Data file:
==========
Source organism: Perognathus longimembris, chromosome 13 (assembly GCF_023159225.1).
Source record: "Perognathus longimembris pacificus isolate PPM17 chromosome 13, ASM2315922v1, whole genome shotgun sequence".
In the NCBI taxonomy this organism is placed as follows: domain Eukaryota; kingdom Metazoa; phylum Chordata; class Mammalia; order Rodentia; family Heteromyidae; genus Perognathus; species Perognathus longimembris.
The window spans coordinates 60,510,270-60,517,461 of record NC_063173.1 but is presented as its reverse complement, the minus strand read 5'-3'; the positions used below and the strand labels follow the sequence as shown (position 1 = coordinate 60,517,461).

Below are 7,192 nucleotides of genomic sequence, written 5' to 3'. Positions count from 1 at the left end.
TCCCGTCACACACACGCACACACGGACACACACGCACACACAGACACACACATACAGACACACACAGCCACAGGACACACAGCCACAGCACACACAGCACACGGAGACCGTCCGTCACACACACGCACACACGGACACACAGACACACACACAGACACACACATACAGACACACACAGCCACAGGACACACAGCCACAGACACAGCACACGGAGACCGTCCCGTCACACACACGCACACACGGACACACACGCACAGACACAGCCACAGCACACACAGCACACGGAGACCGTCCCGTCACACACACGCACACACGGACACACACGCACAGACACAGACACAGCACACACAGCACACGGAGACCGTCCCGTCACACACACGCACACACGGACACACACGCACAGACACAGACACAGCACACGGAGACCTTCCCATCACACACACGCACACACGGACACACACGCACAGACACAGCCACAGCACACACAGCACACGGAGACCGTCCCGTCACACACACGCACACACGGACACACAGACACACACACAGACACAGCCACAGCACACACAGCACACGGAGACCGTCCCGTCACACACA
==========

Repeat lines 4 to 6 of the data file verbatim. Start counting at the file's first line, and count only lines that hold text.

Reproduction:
The window spans coordinates 60,510,270-60,517,461 of record NC_063173.1 but is presented as its reverse complement, the minus strand read 5'-3'; the positions used below and the strand labels follow the sequence as shown (position 1 = coordinate 60,517,461).

Below are 7,192 nucleotides of genomic sequence, written 5' to 3'. Positions count from 1 at the left end.
TCCCGTCACACACACGCACACACGGACACACACGCACACACAGACACACACATACAGACACACACAGCCACAGGACACACAGCCACAGCACACACAGCACACGGAGACCGTCCGTCACACACACGCACACACGGACACACAGACACACACACAGACACACACATACAGACACACACAGCCACAGGACACACAGCCACAGACACAGCACACGGAGACCGTCCCGTCACACACACGCACACACGGACACACACGCACAGACACAGCCACAGCACACACAGCACACGGAGACCGTCCCGTCACACACACGCACACACGGACACACACGCACAGACACAGACACAGCACACACAGCACACGGAGACCGTCCCGTCACACACACGCACACACGGACACACACGCACAGACACAGACACAGCACACGGAGACCTTCCCATCACACACACGCACACACGGACACACACGCACAGACACAGCCACAGCACACACAGCACACGGAGACCGTCCCGTCACACACACGCACACACGGACACACAGACACACACACAGACACAGCCACAGCACACACAGCACACGGAGACCGTCCCGTCACACACA